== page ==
Somatic Mutations in Single-Cell Sequencing: Separating Signal from Noise

Life Sciences, Laboratory Technology, Fundamental Research,
  • Tuesday, October 31, 2023

Discover a groundbreaking webinar delving into the development of SCAN2 and how this algorithm enables single-cell sequencing with high accuracy for somatic mutations. Somatic mutations arise due to DNA damage or errors in DNA synthesis and are propagated through cell division. Unlike inherited variants, somatic mutations are shared by only a fraction of the cells in an organism. Numerous algorithms have been developed to identify somatic mutations present in clonal populations in cancer cells. But, for non-cancer cells, the majority of somatic mutations — other than those that arise very early in development — are shared by very few cells or can even be private to a single cell. To identify such mutations, new detection techniques are required.

With standard bulk sequencing approaches, detecting mutations in <5% of cells is difficult at typical whole-genome sequencing depths of 30-60X. Increased sequencing depth allows access to lower-frequency mutations, but the cost of sequencing quickly becomes prohibitive and the detection limit does not improve substantially.


An alternative strategy is single-cell sequencing, which, in principle, allows access to all mutations present in the selected single cell regardless of mutation rarity in the cell population. However, the DNA content of a single cell must be amplified to produce sufficient input for current DNA sequencers, and the amplification process introduces uneven genome coverage, biased coverage of homologous alleles and artifactual mutations.

In this webinar, the featured speakers will describe a recent analysis of whole-genome single-cell sequencing data generated from primary template-directed amplification (PTA) at ~30X which provided access to 90-95% of the genome per cell with amplification of both alleles at similar levels for about 70% of each genome with significant improvement from the data generated from multiple displacement amplification (MDA), which had 80-95% genome coverage and only 39% coverage of both alleles.

Analysis of single nucleotide variants (SNVs) and small insertions and deletions (indels) was enabled by SCAN2, an algorithm developed, specifically for PTA-amplified single cells. SCAN2 remained accurate (sensitivity ~45%, false discovery rate <20%) even in challenging scenarios such as cells with only hundreds of somatic mutations in the entire genome.

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Join this webinar to gain insights into the SCAN2 algorithm and how it enables single-cell sequencing with high accuracy for somatic mutations.


Peter J. Park, Harvard Medical School

Peter J. Park, PhD, Professor of Biomedical Informatics, Harvard Medical School

Dr. Peter J. Park is a Professor of Biomedical Informatics at Harvard Medical School and Director of its Bioinformatics and Integrative Genomics PhD program. His research group specializes in computational and statistical analysis of large-scale DNA sequencing data to understand genetic and epigenetic mechanisms related to disease processes.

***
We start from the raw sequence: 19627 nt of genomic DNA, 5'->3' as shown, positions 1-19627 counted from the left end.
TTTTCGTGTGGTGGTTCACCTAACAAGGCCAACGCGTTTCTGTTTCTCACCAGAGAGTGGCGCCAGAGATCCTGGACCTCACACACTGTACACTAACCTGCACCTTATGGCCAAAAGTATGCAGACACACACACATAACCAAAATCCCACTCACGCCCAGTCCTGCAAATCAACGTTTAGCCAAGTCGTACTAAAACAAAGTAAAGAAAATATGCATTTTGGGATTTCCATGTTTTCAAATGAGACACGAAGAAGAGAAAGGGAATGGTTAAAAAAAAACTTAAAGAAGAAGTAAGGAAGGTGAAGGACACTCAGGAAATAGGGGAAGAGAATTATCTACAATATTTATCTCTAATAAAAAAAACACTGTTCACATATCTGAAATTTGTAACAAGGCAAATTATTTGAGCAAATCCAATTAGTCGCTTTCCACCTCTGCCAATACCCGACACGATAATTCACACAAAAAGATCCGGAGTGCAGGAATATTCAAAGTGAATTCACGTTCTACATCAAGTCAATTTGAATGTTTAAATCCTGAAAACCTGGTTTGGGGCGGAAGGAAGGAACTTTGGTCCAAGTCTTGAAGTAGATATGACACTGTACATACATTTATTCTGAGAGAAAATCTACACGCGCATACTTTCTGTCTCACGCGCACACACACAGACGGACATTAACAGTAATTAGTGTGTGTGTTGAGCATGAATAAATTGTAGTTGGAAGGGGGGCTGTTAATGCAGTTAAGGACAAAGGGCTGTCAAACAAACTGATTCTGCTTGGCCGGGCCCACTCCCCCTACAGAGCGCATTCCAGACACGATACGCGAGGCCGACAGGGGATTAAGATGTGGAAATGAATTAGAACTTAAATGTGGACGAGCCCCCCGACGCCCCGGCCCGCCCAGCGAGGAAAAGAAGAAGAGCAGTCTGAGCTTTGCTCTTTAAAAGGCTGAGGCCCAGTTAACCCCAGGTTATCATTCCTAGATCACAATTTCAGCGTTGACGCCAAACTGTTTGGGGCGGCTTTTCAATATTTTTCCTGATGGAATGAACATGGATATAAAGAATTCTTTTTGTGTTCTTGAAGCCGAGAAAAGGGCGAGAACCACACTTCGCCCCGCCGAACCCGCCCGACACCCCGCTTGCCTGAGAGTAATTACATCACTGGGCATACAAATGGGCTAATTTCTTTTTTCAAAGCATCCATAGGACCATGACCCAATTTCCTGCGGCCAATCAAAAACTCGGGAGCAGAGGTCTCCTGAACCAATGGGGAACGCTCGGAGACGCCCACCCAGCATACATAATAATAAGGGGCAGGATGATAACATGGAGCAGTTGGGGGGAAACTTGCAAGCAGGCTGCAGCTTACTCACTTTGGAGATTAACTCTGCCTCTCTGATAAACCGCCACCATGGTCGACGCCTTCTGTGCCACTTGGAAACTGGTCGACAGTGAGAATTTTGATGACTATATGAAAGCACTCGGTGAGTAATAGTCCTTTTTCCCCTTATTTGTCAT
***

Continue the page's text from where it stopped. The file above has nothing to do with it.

Originally trained in applied mathematics (BA from Harvard; PhD from Caltech), he was introduced to molecular biology and genetics during his postdoctoral studies in biostatistics. His laboratory has developed several algorithms for genome analysis and has made substantial contributions to consortium projects such as The Cancer Genome Atlas (TCGA), Encyclopedia of DNA Elements (ENCODE), Brain Somatic Mosaicism Network and 4D Nucleome (4DN).

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Lovelace J. Luquette, Harvard Medical School

Lovelace J. Luquette, PhD, Postdoctoral Fellow, Harvard Medical School

Dr. Lovelace J. Luquette is a Postdoctoral Research Fellow in the laboratory of Dr. Peter Park at Harvard Medical School. He received his BA in mathematics and computer science at Boston University and his PhD in bioinformatics and integrative genomics at Harvard University. His expertise is in developing bioinformatic methods to analyze DNA sequencing data, with a special interest in somatic mutation discovery and single-cell technologies.

He is a contributor to several large projects focused on somatic mutation discovery, including The Cancer Genome Atlas (TCGA), the Brain Somatic Mosaicism Network (BSMN) and the Somatic Mosaicism across Human Tissues network (SMaHT) and has had the great opportunity to study mutational dynamics in the human brain at single-cell resolution through a long and fruitful collaboration with the laboratory of Dr. Christopher Walsh at Boston Children’s Hospital.

Message Presenter

Who Should Attend?

This webinar is intended for academic and industry researchers interested in learning about the development and use of the algorithm SCAN2 in single-cell whole-genome sequencing.

What You Will Learn

Attendees will gain insights into:

  • The algorithm SCAN2
  • How SCAN2 enables analysis of single nucleotide variants (SNVs) and small insertions and deletions (indels) in single cells that have undergone primary template-directed amplification (PTA) followed by whole genome sequencing

Xtalks Partner

BioSkryb Genomics

BioSkryb Genomics is a rapidly growing organization that is transforming single cell molecular discovery and analysis. Through its single cell whole genome and whole transcriptome amplification tools, scientists and clinicians can gain an unprecedented view of the genome, transcriptome, and proteome within a single cell to better understand the drivers, mechanisms, and management of complex disease.

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